What is the Twenty App?
Description: The Twenty app (https://twenty.co/) is a free, location sharing app. According to its App Store description,
“Twenty brings friends together in real life by allowing users to see who’s around, see who’s down and hang out. We’re not another social network, we’re a network that makes you more social”
Remember the Mappen app? It’s gone. It’s the same company (Juxta Labs), but they turned Mappen into Twenty and are going for a more sophisticated relaunch.
Twenty (name from the phrase, “What’s your 20?” which is slang for location) helps you plan your social life by showing you where friends are and what they’re doing so you can get together. You basically drop a pin where you live, tell the app where all of your favorite places are, where you like to hangout, and what you’re doing (for example, I can drop the Netflix icon at my house letting people know to come watch movies with me).
Right now, it’s only available in the following cities: New York, Los Angeles, Miami, Chicago, Boston, Las Vegas, San Francisco and Philadelphia.
It wants to leverage concerts and big venues, so that people can meet up with friends and then create “hangouts” at these big events. It’s a smart idea, since everyone has their phone anyway. They’ve developed partnerships with DJ Khaled and Kaia Gerber (model), and have been profiled in Teen Vogue, and Forbes.
Category: Navigation (Apple), Maps & Navigation (Google Play)
App Store rating: 12+ (Apple), Everyone (Google Play)
What do parents need to know about Twenty?
The Twenty app is a safety problem. Although it only shares your location with your “friends,” the app is constantly asking for access to all of your contacts so that you can add all of them. In other words, Twenty believes all of a person’s contacts = a person’s friends = trustworthy to know my location. This just isn’t true.
When installing Twenty for the first time, the app asks you to turn on the device’s location services to run in the background even when they are not actively using the app (“always”). This allows anyone you’re connected to on the app to see your exact GPS location on a very accurate map 24/7.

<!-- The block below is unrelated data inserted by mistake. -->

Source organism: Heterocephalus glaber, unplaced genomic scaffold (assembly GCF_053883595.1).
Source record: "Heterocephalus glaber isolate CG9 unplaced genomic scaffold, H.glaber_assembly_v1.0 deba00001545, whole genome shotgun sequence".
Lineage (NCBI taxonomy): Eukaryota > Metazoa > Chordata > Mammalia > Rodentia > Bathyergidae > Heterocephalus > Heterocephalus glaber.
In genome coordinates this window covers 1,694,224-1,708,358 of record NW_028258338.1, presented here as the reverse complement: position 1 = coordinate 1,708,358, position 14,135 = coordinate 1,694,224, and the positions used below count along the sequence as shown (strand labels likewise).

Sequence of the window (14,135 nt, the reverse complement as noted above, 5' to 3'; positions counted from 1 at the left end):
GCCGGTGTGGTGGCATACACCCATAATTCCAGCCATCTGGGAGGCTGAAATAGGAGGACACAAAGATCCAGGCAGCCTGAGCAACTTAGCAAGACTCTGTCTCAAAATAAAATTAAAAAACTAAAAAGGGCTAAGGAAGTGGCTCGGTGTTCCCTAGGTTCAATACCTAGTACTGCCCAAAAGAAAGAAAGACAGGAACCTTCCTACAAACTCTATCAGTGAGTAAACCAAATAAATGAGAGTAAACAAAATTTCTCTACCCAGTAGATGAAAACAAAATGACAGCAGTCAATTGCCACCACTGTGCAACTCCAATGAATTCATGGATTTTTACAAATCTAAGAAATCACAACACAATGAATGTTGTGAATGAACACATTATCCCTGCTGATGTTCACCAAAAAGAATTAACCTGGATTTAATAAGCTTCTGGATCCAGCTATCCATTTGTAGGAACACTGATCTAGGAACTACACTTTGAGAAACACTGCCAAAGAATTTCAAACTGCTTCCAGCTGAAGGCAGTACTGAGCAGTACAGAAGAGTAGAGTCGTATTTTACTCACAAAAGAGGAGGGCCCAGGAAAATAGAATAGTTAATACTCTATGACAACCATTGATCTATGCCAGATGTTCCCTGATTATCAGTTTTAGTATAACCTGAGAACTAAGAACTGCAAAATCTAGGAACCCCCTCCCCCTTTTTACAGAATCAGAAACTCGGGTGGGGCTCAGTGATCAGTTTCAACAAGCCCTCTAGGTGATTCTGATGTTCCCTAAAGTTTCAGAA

If you choose anything other than “always” on for location, the app penalizes you by not allowing you to post status updates. As you can see in the images, you can toggle off location sharing for only short periods by going “invisible,” but it will automatically reactivate.
“We may collect information from you when you register directly with us. That information may include, among other things, your full name, email addresses, birthday, phone numbers, photograph, school affiliation, device identifiers, and other information you provide.
Depending on how you access our Services, we may also collect device identification information, including MAC address and IP address. If you choose to connect your mobile device contacts or address book with our Services, we will collect, synchronize and store your contacts or address book information. We may collect the phone numbers and names of your contacts to enable you and your contacts to connect and use our Services…
We also use your information to communicate with you about your inquiries, our company, and related news, as well as to send you promotional emails, surveys, newsletters, or notifications…
If you have chosen to synchronize your mobile device contacts with our Services, your decision may initiate SMS (text) notifications directly to your friends to invite them to our Services and alert them to relevant application activity…
The bottom line – is Twenty safe?
No, it is not. The app is bent on telling your contacts too much, too freely, creating what we believe to be a potentially unsafe environment for our young people. Our phone’s contacts ARE NOT always our friends. Good for college-age parties and hangouts? Sure. But for high school, a group text works just fine.
Now what? Have you heard of Bark?
Are you interested in having greater insight into the social media platforms that your kids are using? Bark is one of the best platforms we’ve tested. If your kid is using social media, then they need Bark. We trust them and we think you should, too!
[Click here or the logo above to learn more – free to begin!]
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